The Quarterly of the Texas State Historical Association, Volume 2, July 1898 - April, 1899 Page: 18
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18 Texas Historical Association Quarterly.
telligence land wealth. He was fortunate, in that his two adminis-
trations fell on peaceful and prosperous times. The 'details of the
multifarious interests that were fostered by his management would
stretch beyond the limits sof an address like this. The chief re-
sulkts of his labors as Governor were the contract for building the
new granite capitol, by which the State disposed of unmarketable
lands in -exchange for a superb public edifice valued at a million
and half dollars; the complete reorganization lof the whole educa-
tional system, including trhe inauguration of the State University,
the foundation of -an efficient system of normal colleges, and the
thorough reformation of 'our free public schools; the radical im-
provement of our prison establishments, 'with the erection of an
additional penitentiary; the building of another insane asylum, and
the extension of 'all 'the institutions of public charity; a land policy
by which, for the first time, the unsalable school lands of the West
were put on the market 'and actual settlement by private owner-
ship was promoted; and a general financial policy under which,
at the end of his second term, the public debt hald been reduced
$1,400,000, taxes lowered from fifty to thirty cents 'on the one
hundred dollars, taxable values raised from $280,000,000 to $410,-
000,000, the permanent school fund increased from $1,629,000 to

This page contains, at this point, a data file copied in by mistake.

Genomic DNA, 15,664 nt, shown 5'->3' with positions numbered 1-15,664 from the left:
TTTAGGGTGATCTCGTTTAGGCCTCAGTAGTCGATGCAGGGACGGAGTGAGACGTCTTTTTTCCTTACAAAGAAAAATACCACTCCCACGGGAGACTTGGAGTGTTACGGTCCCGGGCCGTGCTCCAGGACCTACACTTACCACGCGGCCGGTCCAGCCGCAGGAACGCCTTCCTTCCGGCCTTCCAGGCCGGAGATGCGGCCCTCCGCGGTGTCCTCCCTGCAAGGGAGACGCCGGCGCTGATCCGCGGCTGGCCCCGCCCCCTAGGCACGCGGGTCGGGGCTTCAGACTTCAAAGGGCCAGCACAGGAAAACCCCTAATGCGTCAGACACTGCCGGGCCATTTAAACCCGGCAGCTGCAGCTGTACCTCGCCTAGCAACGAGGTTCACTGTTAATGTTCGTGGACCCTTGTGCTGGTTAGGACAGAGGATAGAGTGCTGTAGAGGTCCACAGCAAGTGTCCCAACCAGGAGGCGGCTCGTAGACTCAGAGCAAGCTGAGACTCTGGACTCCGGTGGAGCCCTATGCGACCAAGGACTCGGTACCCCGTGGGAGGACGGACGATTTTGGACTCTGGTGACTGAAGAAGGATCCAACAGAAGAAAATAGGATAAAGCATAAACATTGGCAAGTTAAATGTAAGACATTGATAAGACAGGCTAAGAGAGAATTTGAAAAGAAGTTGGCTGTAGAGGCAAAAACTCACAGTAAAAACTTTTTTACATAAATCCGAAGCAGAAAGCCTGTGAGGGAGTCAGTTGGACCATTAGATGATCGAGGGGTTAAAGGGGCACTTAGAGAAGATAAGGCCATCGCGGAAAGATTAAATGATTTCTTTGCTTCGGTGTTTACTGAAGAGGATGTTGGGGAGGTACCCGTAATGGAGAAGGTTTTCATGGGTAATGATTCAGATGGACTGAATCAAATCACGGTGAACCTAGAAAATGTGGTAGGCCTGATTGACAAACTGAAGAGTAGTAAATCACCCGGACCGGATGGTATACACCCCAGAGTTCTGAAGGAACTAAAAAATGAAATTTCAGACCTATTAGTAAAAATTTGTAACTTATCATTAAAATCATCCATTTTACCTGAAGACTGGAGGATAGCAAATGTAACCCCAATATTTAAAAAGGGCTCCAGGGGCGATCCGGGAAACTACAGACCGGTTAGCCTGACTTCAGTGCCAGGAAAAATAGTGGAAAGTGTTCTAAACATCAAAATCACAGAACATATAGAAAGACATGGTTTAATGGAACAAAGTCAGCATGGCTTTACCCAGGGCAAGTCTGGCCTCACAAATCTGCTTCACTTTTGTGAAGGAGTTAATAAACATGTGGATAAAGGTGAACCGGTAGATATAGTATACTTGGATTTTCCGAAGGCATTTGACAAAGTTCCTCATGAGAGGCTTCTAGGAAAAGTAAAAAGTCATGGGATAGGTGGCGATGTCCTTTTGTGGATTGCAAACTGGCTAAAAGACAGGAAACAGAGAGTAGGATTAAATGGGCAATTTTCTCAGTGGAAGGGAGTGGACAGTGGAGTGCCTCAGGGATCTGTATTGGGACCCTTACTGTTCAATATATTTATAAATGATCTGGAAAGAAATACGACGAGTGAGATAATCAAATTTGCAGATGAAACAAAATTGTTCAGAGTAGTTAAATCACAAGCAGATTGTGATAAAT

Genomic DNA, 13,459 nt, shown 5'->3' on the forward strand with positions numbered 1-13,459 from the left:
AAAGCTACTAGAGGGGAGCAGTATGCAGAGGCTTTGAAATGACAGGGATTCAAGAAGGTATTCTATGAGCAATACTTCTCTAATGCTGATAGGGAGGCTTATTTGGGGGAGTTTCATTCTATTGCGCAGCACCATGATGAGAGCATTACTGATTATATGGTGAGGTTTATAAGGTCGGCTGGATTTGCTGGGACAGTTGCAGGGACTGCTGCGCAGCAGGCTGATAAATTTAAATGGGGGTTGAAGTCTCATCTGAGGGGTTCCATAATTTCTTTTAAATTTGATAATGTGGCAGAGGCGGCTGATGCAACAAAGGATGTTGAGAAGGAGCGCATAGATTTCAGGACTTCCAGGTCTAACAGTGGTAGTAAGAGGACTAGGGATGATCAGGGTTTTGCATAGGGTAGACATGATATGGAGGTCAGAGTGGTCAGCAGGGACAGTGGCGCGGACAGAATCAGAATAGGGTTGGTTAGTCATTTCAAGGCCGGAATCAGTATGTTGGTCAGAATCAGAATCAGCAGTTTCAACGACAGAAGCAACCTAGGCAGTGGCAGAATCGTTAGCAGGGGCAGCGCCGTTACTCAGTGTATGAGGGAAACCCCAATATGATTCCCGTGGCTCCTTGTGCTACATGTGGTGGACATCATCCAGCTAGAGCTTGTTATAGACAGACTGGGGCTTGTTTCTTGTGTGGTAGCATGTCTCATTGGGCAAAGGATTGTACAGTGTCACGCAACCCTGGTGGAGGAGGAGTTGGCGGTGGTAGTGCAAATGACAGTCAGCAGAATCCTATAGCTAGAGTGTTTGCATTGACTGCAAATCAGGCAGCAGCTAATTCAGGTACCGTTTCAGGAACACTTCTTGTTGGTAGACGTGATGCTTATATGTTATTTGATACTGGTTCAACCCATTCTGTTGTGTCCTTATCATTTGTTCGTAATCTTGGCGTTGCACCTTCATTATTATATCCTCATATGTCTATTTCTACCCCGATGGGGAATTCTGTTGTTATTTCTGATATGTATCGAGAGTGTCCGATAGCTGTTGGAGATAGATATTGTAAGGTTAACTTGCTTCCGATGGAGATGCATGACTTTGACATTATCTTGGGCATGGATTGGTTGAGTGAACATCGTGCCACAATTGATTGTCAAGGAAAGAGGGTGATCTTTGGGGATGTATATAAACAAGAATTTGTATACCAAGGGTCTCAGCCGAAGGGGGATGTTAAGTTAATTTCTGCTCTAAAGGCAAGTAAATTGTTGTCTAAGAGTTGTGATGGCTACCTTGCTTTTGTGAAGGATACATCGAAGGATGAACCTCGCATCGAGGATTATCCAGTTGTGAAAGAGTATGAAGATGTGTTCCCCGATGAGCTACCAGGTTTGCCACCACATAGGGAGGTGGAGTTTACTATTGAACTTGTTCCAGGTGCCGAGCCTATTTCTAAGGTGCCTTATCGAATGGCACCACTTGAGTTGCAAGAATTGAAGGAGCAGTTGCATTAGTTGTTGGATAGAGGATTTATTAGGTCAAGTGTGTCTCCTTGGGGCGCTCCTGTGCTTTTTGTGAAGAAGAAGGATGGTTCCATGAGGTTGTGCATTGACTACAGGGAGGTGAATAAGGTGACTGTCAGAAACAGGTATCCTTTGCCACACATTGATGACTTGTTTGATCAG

$5,361,000, and there was 'a cash balance in the treasury, to the
account .of general revenue, of over two million dollars.
These figures 'and -facts -speak for themselves. Although Governor
Roberts was lan old-fashioned Democrat, with many strong and
pragmatical notions upon social and political questions, it was a
distinguishing trait of his public views and conduct that he ac-
cepted existing conditions and accommodated 'his ,official acts to
the progressive spirit 'of the age and country in which he lived. He
was not an ideologist nor a doctrinaire. Neither did he belong to
the age of ox-carts, or alarm himself with needless fears that "for-
eigners would some day elbow our children into the sea." He was
a plain, practical, provident, business-like governor, whose judicial
learning strengthened and adorned his politi al sagacity.
On hi's retirement from the executive chair in 1883, he was
shortly elected Professor of Law in the S'tate University, which
position he held until 1892. It is needless to speak of his labors in
these halls. They are reflected in the proficient training, and at-
tested by the enduring gratitude of hundreds of aspiring young
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Texas State Historical Association. The Quarterly of the Texas State Historical Association, Volume 2, July 1898 - April, 1899, periodical, 1898/1899; Austin, Texas. (texashistory.unt.edu/ark:/67531/metapth101011/m1/22/: accessed November 21, 2017), University of North Texas Libraries, The Portal to Texas History, texashistory.unt.edu; crediting Texas State Historical Association.